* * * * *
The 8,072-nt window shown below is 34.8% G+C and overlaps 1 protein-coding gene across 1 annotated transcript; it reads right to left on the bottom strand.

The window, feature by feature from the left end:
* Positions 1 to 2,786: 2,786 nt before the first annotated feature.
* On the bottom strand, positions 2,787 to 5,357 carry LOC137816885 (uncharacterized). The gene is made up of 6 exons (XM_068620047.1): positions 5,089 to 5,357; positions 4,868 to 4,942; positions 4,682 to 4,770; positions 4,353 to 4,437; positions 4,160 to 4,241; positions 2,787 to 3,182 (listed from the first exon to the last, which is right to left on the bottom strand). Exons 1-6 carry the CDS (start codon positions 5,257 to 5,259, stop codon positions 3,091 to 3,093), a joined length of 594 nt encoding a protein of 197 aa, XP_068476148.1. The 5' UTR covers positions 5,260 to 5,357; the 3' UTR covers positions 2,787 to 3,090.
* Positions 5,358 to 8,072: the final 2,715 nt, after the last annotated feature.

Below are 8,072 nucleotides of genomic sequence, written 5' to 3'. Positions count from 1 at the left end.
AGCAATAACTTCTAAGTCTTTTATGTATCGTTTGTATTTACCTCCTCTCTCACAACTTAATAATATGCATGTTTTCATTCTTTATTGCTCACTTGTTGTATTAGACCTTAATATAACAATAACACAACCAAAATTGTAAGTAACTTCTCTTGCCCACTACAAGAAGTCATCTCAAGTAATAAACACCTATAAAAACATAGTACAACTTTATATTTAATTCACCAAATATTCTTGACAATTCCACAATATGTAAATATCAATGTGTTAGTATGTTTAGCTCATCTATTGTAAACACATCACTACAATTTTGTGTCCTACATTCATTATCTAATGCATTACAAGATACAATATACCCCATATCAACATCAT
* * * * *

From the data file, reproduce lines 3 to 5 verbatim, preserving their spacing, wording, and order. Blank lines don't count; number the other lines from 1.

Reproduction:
* Positions 1 to 2,786: 2,786 nt before the first annotated feature.
* On the bottom strand, positions 2,787 to 5,357 carry LOC137816885 (uncharacterized). The gene is made up of 6 exons (XM_068620047.1): positions 5,089 to 5,357; positions 4,868 to 4,942; positions 4,682 to 4,770; positions 4,353 to 4,437; positions 4,160 to 4,241; positions 2,787 to 3,182 (listed from the first exon to the last, which is right to left on the bottom strand). Exons 1-6 carry the CDS (start codon positions 5,257 to 5,259, stop codon positions 3,091 to 3,093), a joined length of 594 nt encoding a protein of 197 aa, XP_068476148.1. The 5' UTR covers positions 5,260 to 5,357; the 3' UTR covers positions 2,787 to 3,090.
* Positions 5,358 to 8,072: the final 2,715 nt, after the last annotated feature.